It was Tuesday afternoon, and there I stood in front of a television camera, decked out in makeup and a bright purple skinny tie. I had my topical information down stone cold -- it was to be instant earnings analysis on Netflix (NFLX), Panera Bread (PNRA) and Apple (AAPL), sprinkled in with assorted chatter on this wacky stock market. Then, ka-pow, news crosses the wires that the Federal Reserve is inching closer to enacting the market's favorite three-letter economic help program known as QE3 -- that is, a third round of quantitative easing.
Initial thought: "Hmm, now I get why the futures massively reversed while I was sitting in the green room." As I provided a quick assessment on the shock factor of this latest life-altering development, the inevitable dawned on me afterwards. First, QE3 would not fix iota of what I am seeing in second-quarter earnings and hearing on conference calls, and that goes for full-year outlooks as well. Second, investors must be very careful not to divert from winning strategies following a story that was absent quotes from Fed members on precisely the reason for the market's reversal -- the prospect of QE3 at next week's Federal Open Market Committee meeting.
When it comes to investing, I believe a few things at this point. First, there are individual success stories to be bought, and a worthy simple screen to run is any company with under 40% of its revenues derived internationally. Once those results are yielded, make sure the percentage of sales from the international scene is at least 10% or more weighted toward Asia. That area of the world comprises economies that, while they're slowing in growth rates, do offer an offset to a company's likely horrid European profit margins. Second, realize that the screen will leave you with predominantly a U.S.-centric business at risk of surprising to the downside in the third and fourth quarters, given an array of macroeconomic issues.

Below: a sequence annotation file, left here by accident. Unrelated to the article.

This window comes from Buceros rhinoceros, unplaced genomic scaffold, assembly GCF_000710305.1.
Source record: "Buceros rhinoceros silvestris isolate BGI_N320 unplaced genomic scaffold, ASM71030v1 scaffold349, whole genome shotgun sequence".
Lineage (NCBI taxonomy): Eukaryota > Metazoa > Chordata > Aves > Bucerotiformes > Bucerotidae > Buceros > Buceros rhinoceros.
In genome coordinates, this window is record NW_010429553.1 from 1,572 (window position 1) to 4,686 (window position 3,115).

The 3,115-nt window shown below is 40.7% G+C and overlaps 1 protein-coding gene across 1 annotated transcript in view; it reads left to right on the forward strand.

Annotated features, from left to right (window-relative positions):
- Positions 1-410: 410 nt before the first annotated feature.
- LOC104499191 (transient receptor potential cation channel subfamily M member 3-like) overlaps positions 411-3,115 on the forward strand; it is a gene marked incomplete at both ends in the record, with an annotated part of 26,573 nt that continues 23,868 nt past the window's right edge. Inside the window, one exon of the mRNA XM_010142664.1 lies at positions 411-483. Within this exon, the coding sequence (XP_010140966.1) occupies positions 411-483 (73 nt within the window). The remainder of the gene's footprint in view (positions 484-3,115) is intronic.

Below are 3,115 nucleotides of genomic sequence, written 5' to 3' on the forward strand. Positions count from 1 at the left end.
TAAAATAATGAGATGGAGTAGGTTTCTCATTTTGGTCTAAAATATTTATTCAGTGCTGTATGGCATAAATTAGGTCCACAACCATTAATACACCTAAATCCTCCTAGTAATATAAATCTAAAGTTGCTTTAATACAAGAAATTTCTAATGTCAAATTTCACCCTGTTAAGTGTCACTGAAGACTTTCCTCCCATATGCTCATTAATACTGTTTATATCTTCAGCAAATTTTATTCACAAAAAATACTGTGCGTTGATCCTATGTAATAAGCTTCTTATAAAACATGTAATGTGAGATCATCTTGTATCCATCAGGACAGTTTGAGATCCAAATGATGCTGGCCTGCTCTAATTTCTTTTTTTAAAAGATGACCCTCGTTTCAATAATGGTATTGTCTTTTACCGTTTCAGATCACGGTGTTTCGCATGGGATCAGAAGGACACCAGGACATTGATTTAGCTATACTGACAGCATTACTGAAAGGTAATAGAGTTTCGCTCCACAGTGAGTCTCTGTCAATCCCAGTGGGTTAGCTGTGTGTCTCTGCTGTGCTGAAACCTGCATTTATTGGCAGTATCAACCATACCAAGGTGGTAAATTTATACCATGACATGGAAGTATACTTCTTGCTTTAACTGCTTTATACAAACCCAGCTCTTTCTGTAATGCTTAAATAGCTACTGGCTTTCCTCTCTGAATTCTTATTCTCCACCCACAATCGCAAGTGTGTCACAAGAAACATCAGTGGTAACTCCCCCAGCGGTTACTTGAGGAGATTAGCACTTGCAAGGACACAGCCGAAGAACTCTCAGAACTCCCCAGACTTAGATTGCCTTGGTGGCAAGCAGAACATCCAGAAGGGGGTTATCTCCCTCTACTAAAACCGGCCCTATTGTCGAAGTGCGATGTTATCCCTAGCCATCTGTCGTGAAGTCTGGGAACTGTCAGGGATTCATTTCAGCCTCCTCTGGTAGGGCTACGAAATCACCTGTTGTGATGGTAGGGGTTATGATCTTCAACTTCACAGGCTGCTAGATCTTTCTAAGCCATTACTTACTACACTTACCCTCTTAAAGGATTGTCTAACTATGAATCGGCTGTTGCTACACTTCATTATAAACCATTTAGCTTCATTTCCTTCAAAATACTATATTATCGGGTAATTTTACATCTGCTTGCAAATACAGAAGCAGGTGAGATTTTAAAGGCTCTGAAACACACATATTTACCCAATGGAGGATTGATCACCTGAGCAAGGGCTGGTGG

Basically, what I am saying is that your portfolio has to be actively managed. It's unacceptable to buy into the crowded dividend-payer trade and hold to forever, because the underlying company is probably a slow-growing multinational.
The slow-growing aspect is a function of unimaginative products -- for example, packaged food -- on which investors depend to drive sizable volume to balance weak gross profit margins. This is meant to create upside potential to operating profit margins and earnings through free cash flow that's spent on share repurchases. Under Armour (UA) wins over Nike (NKE), as it's a U.S. business with multiple product platforms for growth. McDonald's (MCD) looks less appealing compared with Panera in this need to actively manage world.
In the end -- meaning today -- weakening corporate fundamentals have to be the numero uno focus for you, as opposed to a headline bomb tossed into a weak tape. These are some sights and sounds of earnings season this week. Add them to the laundry list of notes scribbled from today's morning reporters.
The extra-bold outlook: Panera actually expects acceleration in its earnings-per-share growth rates in the fourth quarter vs. the third quarter. If unfavorable macro data mount in coming weeks, look for the market to reverse Panera's earnings pop on an assumption that the fourth-quarter earnings outlook is too optimistic.
The luck-pushers: Chipotle (CMG) was on a price-hike campaign in 2011, and ditto for Buffalo Wild Wings (BWLD). Now, with consumer spending moderating (despite gas-price relief), there is a realization that prices for certain goods or services just "feel" too high. That, in turn, leads to lost sales. I will lump in Whirlpool (WHR) here, as well, as it underperformed U.S. industry shipments in the second quarter following hefty cost-based price increases.
Understand what a product does: Under Armour was quite proud of its footwear sales performance, as it should be. However, it's a lower gross-profit-margin business for the company, as compared with apparel. The trick is this: A greater volume of footwear, against a generally fixed-cost base for the product, is good for operating-profit margins. But, should the economy grind to a halt in 2012, Under Armour will be left with high inventories of low-margin product that is destined for factory-store discounts. This would obviously be an unwelcome occurrence, and one that would get me thinking about a Nike amid a better, more diverse product mix and subdued market sentiment on the name.